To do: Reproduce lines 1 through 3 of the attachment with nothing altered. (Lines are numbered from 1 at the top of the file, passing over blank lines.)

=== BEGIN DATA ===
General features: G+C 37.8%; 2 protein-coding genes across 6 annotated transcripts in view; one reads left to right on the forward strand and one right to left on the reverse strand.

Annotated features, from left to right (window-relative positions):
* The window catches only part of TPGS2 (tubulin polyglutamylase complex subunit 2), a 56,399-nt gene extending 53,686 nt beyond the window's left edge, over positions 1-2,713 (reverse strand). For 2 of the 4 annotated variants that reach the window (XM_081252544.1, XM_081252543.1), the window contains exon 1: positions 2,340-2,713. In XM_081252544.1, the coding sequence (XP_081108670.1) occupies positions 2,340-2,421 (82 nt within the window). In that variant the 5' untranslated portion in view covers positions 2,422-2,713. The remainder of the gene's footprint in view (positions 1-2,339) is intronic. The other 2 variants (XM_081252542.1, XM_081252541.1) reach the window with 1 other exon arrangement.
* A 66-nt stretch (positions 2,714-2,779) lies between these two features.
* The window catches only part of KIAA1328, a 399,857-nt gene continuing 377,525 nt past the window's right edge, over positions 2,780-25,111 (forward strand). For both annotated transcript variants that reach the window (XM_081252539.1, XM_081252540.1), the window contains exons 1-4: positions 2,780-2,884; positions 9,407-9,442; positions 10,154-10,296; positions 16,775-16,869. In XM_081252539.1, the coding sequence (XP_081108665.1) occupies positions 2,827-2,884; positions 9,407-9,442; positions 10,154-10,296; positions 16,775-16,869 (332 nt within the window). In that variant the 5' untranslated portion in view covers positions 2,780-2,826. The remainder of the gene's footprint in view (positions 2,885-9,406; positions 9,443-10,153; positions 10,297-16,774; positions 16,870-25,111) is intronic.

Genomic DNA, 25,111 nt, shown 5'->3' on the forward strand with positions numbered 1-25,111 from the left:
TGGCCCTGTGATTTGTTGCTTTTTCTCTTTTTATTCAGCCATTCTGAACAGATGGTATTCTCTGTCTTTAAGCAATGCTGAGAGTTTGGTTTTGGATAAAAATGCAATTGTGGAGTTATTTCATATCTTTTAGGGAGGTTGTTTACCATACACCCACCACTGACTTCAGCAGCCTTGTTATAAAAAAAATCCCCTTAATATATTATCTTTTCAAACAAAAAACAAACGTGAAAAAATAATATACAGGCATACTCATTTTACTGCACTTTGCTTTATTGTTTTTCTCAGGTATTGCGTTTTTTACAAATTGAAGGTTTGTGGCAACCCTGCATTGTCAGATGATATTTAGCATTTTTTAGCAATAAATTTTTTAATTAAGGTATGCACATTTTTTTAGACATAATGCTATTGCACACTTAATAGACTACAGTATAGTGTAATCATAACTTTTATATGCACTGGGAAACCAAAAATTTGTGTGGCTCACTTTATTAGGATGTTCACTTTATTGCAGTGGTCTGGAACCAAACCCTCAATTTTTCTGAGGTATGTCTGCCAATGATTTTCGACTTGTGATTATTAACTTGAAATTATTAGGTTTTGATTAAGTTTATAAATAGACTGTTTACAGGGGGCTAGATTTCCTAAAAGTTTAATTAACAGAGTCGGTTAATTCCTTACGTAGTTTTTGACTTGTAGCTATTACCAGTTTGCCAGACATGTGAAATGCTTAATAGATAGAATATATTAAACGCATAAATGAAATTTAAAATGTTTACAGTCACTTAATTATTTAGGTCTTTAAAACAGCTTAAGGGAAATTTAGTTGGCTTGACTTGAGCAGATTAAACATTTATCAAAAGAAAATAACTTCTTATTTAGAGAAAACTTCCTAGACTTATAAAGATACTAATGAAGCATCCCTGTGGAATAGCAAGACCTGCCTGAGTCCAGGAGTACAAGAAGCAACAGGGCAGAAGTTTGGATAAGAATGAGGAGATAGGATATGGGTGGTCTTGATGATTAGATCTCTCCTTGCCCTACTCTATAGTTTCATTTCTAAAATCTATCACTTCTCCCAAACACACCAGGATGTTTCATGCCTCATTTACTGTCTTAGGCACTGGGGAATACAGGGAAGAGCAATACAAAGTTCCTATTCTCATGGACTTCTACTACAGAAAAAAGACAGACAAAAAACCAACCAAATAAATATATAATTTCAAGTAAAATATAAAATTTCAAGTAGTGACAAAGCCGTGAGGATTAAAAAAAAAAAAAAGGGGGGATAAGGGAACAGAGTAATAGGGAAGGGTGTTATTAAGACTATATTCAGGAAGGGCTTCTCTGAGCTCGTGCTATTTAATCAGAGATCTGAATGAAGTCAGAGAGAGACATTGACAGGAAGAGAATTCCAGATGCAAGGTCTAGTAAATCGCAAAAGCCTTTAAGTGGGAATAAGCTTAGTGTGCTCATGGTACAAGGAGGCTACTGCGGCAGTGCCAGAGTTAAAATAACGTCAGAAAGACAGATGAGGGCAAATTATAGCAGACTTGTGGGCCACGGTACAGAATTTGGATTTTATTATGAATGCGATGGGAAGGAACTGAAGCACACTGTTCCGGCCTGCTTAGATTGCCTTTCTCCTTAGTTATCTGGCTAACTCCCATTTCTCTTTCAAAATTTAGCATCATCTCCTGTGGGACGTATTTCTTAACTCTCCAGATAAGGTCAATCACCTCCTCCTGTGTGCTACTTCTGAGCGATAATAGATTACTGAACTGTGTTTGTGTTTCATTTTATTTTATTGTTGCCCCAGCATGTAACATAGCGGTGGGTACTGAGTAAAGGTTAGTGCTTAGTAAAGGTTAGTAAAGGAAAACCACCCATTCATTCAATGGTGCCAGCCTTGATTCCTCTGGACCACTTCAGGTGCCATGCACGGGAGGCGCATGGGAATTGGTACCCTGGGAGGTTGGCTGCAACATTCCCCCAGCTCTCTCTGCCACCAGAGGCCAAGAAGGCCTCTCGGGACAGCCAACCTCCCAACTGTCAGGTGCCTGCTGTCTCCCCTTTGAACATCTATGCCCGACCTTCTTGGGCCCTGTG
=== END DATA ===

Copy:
General features: G+C 37.8%; 2 protein-coding genes across 6 annotated transcripts in view; one reads left to right on the forward strand and one right to left on the reverse strand.

Annotated features, from left to right (window-relative positions):
* The window catches only part of TPGS2 (tubulin polyglutamylase complex subunit 2), a 56,399-nt gene extending 53,686 nt beyond the window's left edge, over positions 1-2,713 (reverse strand). For 2 of the 4 annotated variants that reach the window (XM_081252544.1, XM_081252543.1), the window contains exon 1: positions 2,340-2,713. In XM_081252544.1, the coding sequence (XP_081108670.1) occupies positions 2,340-2,421 (82 nt within the window). In that variant the 5' untranslated portion in view covers positions 2,422-2,713. The remainder of the gene's footprint in view (positions 1-2,339) is intronic. The other 2 variants (XM_081252542.1, XM_081252541.1) reach the window with 1 other exon arrangement.